Former Prime Minister Edison James: "In my opinion… "There will be civil unrest"
Dominica appears to be heading into trouble with her eyes wide open. She apparently will not see.
On the eve of the general election, the two sides on the electoral reform divide, the ruling Dominica Labour Party (DLP) and the opposition United Workers Party (UWP) are as far apart as they could be despite years of discussions on the subject.
And last week the UWP again forcefully warned that the upcoming election could be anything but peaceful if there is no cleansing of the voter's list and the issuance of identification cards for voting.
"It is my opinion, hear me well, it is my opinion that if there is an attempt to have an election without electoral reform, there will be civil unrest," said former Prime Minister Edison James at a public meeting called by the UWP to discuss development issues with civil society. "This is my opinion".
But the current political leader of the UWP, Lennox Linton, did not simply express an opinion as James did- apparently attempting an avoidance of a charge of incitement-Linton appeared to state a fact.
"While we wait on the report, let me add my voice in my own special way," he said. "If there is no electoral reform for the next election, there will be PLENTY civil unrest".
Meanwhile, the Government of Dominica through Attorney General Levi Peter has discounted the notion of the possibility of civil unrest if there was no electoral reform before the next general election.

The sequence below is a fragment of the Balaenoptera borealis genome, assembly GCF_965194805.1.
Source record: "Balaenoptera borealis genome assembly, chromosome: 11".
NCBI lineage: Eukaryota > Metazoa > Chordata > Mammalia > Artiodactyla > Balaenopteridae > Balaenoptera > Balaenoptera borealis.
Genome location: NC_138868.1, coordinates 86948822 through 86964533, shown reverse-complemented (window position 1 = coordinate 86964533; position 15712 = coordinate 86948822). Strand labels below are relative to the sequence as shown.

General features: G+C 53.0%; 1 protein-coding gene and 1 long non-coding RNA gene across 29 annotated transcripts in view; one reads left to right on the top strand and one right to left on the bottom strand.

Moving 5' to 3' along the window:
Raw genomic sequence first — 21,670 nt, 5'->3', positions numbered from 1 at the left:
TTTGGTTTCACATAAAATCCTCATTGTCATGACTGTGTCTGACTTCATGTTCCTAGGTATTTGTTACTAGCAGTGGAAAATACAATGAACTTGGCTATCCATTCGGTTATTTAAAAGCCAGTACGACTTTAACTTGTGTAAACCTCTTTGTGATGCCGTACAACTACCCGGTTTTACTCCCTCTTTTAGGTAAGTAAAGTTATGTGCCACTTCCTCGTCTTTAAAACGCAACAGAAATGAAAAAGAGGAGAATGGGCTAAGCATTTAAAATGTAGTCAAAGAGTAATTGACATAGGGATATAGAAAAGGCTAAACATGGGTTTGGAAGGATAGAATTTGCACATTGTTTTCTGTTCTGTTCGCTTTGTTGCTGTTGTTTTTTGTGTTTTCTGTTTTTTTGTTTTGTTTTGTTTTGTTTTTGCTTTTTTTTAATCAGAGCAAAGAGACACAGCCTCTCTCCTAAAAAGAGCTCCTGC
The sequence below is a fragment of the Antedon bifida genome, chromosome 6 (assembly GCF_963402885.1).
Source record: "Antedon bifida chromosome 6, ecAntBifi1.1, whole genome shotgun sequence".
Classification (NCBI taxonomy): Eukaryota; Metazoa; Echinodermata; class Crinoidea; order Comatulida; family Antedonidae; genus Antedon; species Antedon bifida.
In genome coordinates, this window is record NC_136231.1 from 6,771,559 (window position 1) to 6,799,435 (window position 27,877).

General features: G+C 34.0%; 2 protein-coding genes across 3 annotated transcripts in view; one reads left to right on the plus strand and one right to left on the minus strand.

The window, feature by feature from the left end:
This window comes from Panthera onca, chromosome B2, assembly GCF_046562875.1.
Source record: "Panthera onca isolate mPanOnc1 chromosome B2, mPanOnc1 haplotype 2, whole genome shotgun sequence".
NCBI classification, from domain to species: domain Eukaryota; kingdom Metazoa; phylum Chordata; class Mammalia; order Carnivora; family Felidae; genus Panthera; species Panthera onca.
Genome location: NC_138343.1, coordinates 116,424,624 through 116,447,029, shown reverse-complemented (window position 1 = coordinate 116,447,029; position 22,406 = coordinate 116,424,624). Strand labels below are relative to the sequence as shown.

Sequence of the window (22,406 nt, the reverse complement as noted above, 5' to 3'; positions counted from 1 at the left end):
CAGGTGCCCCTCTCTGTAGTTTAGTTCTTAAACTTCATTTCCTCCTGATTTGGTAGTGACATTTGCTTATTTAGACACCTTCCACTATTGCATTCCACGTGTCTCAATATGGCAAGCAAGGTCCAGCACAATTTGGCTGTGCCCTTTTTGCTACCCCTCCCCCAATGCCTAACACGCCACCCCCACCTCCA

Responding to a report from The Group, Peter said that the perception that Dominicans will be disappointed with the outcome of the elections if there was no electoral reform is the view "of the disgruntled."
"The Group" formed to influence the movement towards electoral reform, is made up of representatives from the Dominica Christian Council, The Dominica Business Forum Inc., The Water Front and Allied Workers Union, The Dominica Bar Association, The Dominica Association Evangelical Churches, and The Dominica Public Service Union. To date, The Group has held a number of consultations and public meetings and produced a few reports on its deliberations.
Writing in a paper dated 16th September in response to The Group's latest report, the Attorney General said the report was "a disingenuous document masquerading as an independent non-political report emanating from an independent, non-political effort to effect fair electoral reform."
Peter added: "Most of the entities and individuals listed in the 'report' as having been involved in the alleged electoral reform effort and the creation of the 'report' are either known supporters, operatives and/or sympathisers of political parties and/or grouping hostile to and/or non-sympathetic to the Dominica Labour Party and the Government of Dominica."
So, two partisan groups-the ruling Dominica Labour Party and UWP, through The Group- apparently have their own dissimilar versions of how to achieve electoral reform. To avoid the James and Linton predicted civil unrest someone needs to mediate.
Linton said at the civil society meeting last week that the ruling DLP had "high jacked" the so-called independent Electoral Commission and that he wrote, in April 2019, to urge President Charles Savarin to replace Gerald Burton, the Chairman of the Electoral Commission. But the President demurred.
Recently The Group advised Prime Minister Roosevelt Skerrit to refrain from calling the general election before it is constitutionally due, in May 2019, until a recent mission, requested by Prime Minister Skerrit, from the Organization of American States (OAS), the Commonwealth Secretariat and CARICOM, submits its report.